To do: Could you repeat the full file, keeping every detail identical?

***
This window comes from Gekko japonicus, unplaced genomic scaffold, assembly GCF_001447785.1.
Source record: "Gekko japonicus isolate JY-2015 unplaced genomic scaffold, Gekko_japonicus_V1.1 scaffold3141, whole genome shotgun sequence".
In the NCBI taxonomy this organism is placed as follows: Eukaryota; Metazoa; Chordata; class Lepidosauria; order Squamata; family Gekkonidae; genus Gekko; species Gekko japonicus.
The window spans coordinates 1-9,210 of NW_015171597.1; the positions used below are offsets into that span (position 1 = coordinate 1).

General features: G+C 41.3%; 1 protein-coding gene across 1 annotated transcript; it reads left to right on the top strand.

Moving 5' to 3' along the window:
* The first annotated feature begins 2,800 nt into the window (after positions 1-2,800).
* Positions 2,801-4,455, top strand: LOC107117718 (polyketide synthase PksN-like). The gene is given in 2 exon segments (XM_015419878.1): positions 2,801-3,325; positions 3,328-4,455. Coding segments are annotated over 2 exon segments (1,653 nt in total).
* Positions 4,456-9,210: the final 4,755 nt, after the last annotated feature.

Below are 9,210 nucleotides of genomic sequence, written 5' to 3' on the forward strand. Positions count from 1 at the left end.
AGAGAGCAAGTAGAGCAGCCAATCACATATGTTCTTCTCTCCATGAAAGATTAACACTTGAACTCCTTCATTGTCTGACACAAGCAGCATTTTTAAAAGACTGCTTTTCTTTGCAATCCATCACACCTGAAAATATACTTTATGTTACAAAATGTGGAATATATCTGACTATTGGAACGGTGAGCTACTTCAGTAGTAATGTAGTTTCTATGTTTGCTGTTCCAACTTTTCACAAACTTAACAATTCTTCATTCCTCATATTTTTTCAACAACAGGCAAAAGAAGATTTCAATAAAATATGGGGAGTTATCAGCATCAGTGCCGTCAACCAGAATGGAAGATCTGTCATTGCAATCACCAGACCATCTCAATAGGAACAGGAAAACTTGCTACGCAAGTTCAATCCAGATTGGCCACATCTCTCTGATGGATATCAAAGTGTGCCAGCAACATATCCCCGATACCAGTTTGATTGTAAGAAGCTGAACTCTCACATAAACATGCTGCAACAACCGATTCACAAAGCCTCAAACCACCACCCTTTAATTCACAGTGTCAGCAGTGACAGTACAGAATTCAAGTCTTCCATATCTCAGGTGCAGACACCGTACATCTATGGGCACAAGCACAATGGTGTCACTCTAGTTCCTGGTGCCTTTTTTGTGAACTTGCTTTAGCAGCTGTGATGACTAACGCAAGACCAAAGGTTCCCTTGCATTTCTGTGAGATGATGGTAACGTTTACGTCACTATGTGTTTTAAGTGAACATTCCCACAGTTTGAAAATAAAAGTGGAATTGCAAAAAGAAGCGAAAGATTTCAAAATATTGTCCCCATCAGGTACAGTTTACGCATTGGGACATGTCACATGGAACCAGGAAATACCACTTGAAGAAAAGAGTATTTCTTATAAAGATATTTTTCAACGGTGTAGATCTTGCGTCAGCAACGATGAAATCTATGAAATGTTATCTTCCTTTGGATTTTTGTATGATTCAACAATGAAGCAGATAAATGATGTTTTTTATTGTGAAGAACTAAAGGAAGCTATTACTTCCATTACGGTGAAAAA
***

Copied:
This window comes from Gekko japonicus, unplaced genomic scaffold, assembly GCF_001447785.1.
Source record: "Gekko japonicus isolate JY-2015 unplaced genomic scaffold, Gekko_japonicus_V1.1 scaffold3141, whole genome shotgun sequence".
In the NCBI taxonomy this organism is placed as follows: Eukaryota; Metazoa; Chordata; class Lepidosauria; order Squamata; family Gekkonidae; genus Gekko; species Gekko japonicus.
The window spans coordinates 1-9,210 of NW_015171597.1; the positions used below are offsets into that span (position 1 = coordinate 1).

General features: G+C 41.3%; 1 protein-coding gene across 1 annotated transcript; it reads left to right on the top strand.

Moving 5' to 3' along the window:
* The first annotated feature begins 2,800 nt into the window (after positions 1-2,800).
* Positions 2,801-4,455, top strand: LOC107117718 (polyketide synthase PksN-like). The gene is given in 2 exon segments (XM_015419878.1): positions 2,801-3,325; positions 3,328-4,455. Coding segments are annotated over 2 exon segments (1,653 nt in total).
* Positions 4,456-9,210: the final 4,755 nt, after the last annotated feature.

Below are 9,210 nucleotides of genomic sequence, written 5' to 3' on the forward strand. Positions count from 1 at the left end.
AGAGAGCAAGTAGAGCAGCCAATCACATATGTTCTTCTCTCCATGAAAGATTAACACTTGAACTCCTTCATTGTCTGACACAAGCAGCATTTTTAAAAGACTGCTTTTCTTTGCAATCCATCACACCTGAAAATATACTTTATGTTACAAAATGTGGAATATATCTGACTATTGGAACGGTGAGCTACTTCAGTAGTAATGTAGTTTCTATGTTTGCTGTTCCAACTTTTCACAAACTTAACAATTCTTCATTCCTCATATTTTTTCAACAACAGGCAAAAGAAGATTTCAATAAAATATGGGGAGTTATCAGCATCAGTGCCGTCAACCAGAATGGAAGATCTGTCATTGCAATCACCAGACCATCTCAATAGGAACAGGAAAACTTGCTACGCAAGTTCAATCCAGATTGGCCACATCTCTCTGATGGATATCAAAGTGTGCCAGCAACATATCCCCGATACCAGTTTGATTGTAAGAAGCTGAACTCTCACATAAACATGCTGCAACAACCGATTCACAAAGCCTCAAACCACCACCCTTTAATTCACAGTGTCAGCAGTGACAGTACAGAATTCAAGTCTTCCATATCTCAGGTGCAGACACCGTACATCTATGGGCACAAGCACAATGGTGTCACTCTAGTTCCTGGTGCCTTTTTTGTGAACTTGCTTTAGCAGCTGTGATGACTAACGCAAGACCAAAGGTTCCCTTGCATTTCTGTGAGATGATGGTAACGTTTACGTCACTATGTGTTTTAAGTGAACATTCCCACAGTTTGAAAATAAAAGTGGAATTGCAAAAAGAAGCGAAAGATTTCAAAATATTGTCCCCATCAGGTACAGTTTACGCATTGGGACATGTCACATGGAACCAGGAAATACCACTTGAAGAAAAGAGTATTTCTTATAAAGATATTTTTCAACGGTGTAGATCTTGCGTCAGCAACGATGAAATCTATGAAATGTTATCTTCCTTTGGATTTTTGTATGATTCAACAATGAAGCAGATAAATGATGTTTTTTATTGTGAAGAACTAAAGGAAGCTATTACTTCCATTACGGTGAAAAA